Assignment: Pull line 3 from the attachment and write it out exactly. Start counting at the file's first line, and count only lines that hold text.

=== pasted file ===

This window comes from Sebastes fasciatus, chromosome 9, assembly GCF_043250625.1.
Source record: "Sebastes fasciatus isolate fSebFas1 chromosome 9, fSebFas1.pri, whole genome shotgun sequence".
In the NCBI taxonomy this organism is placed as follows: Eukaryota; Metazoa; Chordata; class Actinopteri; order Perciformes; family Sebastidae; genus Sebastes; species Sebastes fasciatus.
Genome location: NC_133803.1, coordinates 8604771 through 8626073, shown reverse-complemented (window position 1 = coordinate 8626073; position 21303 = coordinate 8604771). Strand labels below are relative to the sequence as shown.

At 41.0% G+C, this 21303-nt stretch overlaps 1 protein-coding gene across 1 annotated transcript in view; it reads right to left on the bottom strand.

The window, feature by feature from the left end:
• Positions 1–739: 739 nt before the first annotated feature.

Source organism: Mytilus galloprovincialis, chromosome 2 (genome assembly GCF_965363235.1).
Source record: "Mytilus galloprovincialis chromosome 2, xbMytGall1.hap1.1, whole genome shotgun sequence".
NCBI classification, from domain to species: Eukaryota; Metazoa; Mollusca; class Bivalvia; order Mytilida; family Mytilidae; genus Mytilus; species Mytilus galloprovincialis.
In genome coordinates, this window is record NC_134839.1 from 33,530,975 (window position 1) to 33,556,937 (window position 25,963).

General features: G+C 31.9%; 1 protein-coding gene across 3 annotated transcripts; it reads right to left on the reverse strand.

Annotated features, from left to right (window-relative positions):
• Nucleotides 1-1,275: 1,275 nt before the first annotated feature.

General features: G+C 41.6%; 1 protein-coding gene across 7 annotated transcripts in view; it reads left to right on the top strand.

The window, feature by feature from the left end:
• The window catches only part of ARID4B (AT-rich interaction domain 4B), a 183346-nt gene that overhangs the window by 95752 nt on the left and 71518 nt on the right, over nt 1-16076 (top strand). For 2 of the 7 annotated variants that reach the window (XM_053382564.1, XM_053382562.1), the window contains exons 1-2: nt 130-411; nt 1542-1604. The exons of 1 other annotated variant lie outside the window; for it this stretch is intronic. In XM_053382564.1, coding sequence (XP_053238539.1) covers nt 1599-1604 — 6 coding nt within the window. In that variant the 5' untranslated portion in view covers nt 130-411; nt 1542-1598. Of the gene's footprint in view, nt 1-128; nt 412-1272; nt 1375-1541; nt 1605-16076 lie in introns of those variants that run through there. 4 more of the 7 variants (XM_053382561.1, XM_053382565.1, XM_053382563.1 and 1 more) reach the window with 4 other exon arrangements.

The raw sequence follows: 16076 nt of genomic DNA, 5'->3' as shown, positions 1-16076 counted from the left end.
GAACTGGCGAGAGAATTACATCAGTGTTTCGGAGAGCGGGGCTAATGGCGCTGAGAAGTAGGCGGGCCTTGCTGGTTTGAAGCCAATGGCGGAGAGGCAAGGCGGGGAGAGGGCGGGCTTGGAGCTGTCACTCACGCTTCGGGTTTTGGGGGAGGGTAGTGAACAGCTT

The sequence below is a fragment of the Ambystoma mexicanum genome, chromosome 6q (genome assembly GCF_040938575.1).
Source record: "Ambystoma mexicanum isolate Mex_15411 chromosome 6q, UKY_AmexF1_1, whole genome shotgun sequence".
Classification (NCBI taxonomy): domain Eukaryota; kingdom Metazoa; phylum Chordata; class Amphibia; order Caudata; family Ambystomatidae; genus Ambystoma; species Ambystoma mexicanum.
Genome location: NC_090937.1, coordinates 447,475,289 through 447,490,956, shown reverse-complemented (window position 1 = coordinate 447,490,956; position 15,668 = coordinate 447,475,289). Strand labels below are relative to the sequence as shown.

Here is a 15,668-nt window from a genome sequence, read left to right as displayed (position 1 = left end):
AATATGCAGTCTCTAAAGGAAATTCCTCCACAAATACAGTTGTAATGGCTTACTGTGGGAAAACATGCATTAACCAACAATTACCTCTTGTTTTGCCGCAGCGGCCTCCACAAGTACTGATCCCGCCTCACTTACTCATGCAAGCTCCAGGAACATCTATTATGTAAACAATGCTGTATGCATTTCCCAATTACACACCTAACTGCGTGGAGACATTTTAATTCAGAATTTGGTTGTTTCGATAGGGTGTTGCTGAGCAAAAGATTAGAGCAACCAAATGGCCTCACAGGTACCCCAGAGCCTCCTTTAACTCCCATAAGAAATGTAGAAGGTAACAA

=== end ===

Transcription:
In the NCBI taxonomy this organism is placed as follows: Eukaryota; Metazoa; Chordata; class Actinopteri; order Perciformes; family Sebastidae; genus Sebastes; species Sebastes fasciatus.